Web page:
• The simulated tissue used in the thoracic surrogate is comprised of Ordinance TYPE 250A Gelatin, distilled water or RO (Reverse Osmosis) water chilled to 7-10° C., Cinnamon 100% pure leaf oil (Aura Cacia—cinnamomum zeylancium), and, for the lung tissue, EXPANCEL® DE (Akzo Nobel Product 091 DE 80 d 30). EXPANCEL DE has a particle size of approximately 60-90 micrometers. Cinnamon oil acts as an antimicrobial agent. Those skilled in the art would understand that other antimicrobial agents could be utilized.
  • Generalized simulated tissue (20% volume fraction of gelatin) was formed by combining a volume percentage or weight percentage of gelatin in water, stirring while pouring. For example, 200 ml of gelatin to 800 ml of water results in a 20% volume fraction solution. Typically, glass beakers were used to ensure no undesired chemical reactions occurred, for example, chemical reactions between stainless steel and gelatin. Additionally, a hotplate with magnetic stirrers and thermocouples with feedback control were well suited for the heating step. A thermocouple or temperature measuring device should be approximately 6.55 mm above the bottom of the beaker to monitor the temperature of the mixture.
  • For example, 2800 ml of chilled water was combined with 700 ml of the Gelatin while stirring. Approximately 10 drops of the cinnamon oil was added to that mixture. The mixture was stirred and allowed to hydrate in cold water (7-10° C.) for about 2.5 hours to overnight. Preferably, the mixture is allowed to hydrate at least 5 hours.
  • After hydration, the mixture is heated while stirring, starting from approximately room temperature increasing by increments of 20° F. up to about 140° F. (60° C.) over about 4 hours, until mixture is clear, indicating all hydrated gelatin crystal have liquefied, and displays no turbidity. Approximately 5 drops cinnamon oil is added to this mixture, which is then stirred at a stir speed of approximately 500 rpms. Temperatures exceeding 159° F. (71° C.) are not recommended, as burning or other damage to the desired gelatin properties may occur. The stirring speeds should be such that there is no formation of bubbles created by a vortex pulling in air from the top surface of the solution.
  • The final mixture is poured into a mold or container with the desired shape without causing air formation on the surface of the mold or container. A plastic rod can be placed at the lip of the container for controlling the flow of the mixture. The filled mold or container is chilled at a temperature from about 7° C. to about 10° C. for approximately 12-24 hours, depending on the volume of the mixture.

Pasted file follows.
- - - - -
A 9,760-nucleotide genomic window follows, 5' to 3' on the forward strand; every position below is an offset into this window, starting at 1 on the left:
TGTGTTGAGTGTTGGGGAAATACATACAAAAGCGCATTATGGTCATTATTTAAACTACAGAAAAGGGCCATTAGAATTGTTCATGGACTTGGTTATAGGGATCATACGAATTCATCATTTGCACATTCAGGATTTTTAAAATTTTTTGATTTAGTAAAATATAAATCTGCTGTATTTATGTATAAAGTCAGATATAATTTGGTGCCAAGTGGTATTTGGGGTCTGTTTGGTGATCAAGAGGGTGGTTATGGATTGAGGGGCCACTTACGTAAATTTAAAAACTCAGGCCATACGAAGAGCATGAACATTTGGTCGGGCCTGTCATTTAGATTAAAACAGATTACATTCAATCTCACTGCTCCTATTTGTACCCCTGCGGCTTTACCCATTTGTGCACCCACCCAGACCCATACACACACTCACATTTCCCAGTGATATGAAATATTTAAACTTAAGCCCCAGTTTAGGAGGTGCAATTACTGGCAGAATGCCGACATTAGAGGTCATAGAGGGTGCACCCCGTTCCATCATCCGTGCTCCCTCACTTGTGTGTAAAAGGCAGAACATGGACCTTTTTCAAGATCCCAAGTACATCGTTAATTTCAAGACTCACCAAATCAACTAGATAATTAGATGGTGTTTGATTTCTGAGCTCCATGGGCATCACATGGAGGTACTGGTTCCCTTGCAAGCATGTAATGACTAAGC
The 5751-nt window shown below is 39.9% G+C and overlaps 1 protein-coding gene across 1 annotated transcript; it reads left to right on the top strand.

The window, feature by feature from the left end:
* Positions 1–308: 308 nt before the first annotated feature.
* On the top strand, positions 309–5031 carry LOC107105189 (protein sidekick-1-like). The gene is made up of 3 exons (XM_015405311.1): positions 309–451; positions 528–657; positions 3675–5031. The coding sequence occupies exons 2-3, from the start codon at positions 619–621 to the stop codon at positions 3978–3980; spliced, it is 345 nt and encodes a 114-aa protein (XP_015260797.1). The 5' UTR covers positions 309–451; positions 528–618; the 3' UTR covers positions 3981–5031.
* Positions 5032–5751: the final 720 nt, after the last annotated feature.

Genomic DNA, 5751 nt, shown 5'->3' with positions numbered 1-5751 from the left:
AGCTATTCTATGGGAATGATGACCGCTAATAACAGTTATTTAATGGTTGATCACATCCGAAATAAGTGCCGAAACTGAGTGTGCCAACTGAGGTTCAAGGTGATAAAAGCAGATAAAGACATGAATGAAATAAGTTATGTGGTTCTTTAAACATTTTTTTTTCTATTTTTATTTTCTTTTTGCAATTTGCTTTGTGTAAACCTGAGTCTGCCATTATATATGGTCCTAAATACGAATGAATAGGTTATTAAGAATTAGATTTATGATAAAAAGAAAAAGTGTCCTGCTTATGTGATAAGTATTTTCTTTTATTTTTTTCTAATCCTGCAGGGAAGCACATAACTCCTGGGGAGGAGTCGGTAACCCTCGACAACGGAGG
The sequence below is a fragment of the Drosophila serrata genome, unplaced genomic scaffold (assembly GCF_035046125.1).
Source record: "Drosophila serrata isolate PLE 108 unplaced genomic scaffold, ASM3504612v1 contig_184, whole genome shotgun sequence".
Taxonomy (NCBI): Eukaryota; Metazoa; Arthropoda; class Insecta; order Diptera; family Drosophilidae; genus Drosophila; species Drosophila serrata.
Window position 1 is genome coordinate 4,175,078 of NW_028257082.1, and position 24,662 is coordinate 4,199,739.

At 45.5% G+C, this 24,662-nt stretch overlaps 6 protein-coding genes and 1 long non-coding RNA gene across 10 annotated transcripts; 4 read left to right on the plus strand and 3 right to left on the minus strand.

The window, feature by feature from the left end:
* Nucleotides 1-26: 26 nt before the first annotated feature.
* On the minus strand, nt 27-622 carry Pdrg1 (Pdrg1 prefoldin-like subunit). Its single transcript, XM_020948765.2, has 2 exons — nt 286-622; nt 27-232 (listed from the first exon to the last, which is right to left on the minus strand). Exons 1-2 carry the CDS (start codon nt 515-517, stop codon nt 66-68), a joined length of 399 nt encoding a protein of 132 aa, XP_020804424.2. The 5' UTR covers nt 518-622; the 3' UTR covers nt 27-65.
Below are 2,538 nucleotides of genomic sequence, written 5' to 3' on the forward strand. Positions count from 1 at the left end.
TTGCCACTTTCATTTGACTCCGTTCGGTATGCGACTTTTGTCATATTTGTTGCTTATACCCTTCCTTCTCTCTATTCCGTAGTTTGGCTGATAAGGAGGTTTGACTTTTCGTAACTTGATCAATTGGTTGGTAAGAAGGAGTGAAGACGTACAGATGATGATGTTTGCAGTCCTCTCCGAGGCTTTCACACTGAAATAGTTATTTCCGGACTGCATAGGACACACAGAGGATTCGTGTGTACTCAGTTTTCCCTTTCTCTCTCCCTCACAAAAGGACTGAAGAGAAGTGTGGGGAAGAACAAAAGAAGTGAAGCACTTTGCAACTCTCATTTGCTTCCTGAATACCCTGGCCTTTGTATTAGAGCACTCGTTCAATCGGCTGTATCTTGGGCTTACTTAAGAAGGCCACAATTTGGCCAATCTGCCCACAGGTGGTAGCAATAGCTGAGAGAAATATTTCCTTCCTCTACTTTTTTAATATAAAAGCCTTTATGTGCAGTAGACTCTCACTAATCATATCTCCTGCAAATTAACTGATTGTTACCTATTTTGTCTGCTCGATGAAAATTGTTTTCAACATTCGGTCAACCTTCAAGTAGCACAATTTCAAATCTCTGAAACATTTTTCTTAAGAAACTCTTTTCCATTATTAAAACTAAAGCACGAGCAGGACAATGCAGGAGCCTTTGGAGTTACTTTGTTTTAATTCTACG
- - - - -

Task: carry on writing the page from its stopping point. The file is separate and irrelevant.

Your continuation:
• The simulant tissue material for the simulated lung tissue is created as the general simulant tissue; however, the heating step is conducted in a fume hood with fan speed set at approximately 60%. After the heating step, approximately 0.42 grams of the EXPANCEL® DE microspheres are added to the 3500 ml of liquid gelatin (2800 ml of water/700 ml gelatin/cinnamon oil, above). The EXPANCEL DE microspheres can be added in a range from about 0.30 grams to about 0.60 grams per 3500 ml. Preferably, the stirring mechanism is set at the highest available speed, preferably creating a vortex in the mixture. The final mixture is poured into a mold or container with the desired shape without causing air formation on the surface of the mold or container. A plastic rod can be placed at the lip of the container for controlling the flow of the mixture. The filled mold or container is chilled at a temperature from about 7° C. to about 10° C. for approximately 12-24 hours, depending on the volume of the mixture. Molds and containers can be any known in the art. Preferably, plastic molds, such as Nalgene, or other polymers that do not attract bubble formations along the mold or container are used.
  • The resulting tissue simulant is viscoelastic, therefore the injury mechanism can be potentially quantified in terms of material properties and the possible failure mechanism associated with the injury. Injury can also be through loss of function as well as accumulated damage. The tissue simulant used is comprised of a gelatin formulation having birefringence properties, which allows photoelasticity to be used to visually observe both static and dynamic strain patterns as a function of load using high-speed videography. In the formulation lungs for the model, EXPANCEL® DE microspheres, small spherical plastic particles that contain gas, are used to create lung tissue simulants that can be adjusted to match the wide variation material properties existing in human populations. The tissue simulants used in the model allow the transfer of impact energies to be more representative of what occurs in humans.
  • Alternative tissue simulant materials may be used if the viscoelastic performance and mechanical properties are comparable to human tissue so that the instrumentation can measure and define blast and blunt trauma injury mechanisms. Some polymers have the feel or touch of human tissue, however the actual performance is not always adequate for simulating the tissue dynamics/physics. Gel wax candle materials has been used by others as a potential substitute for ordnance gelatin with ballistic performance in terms of penetration and cavitations. Other materials such as silicone elastomers show promise, however do not exhibit cavitations as found in ordnance gelatin. Silicone gels do exhibit some degree of failure and fracture or tearing at high strains, however.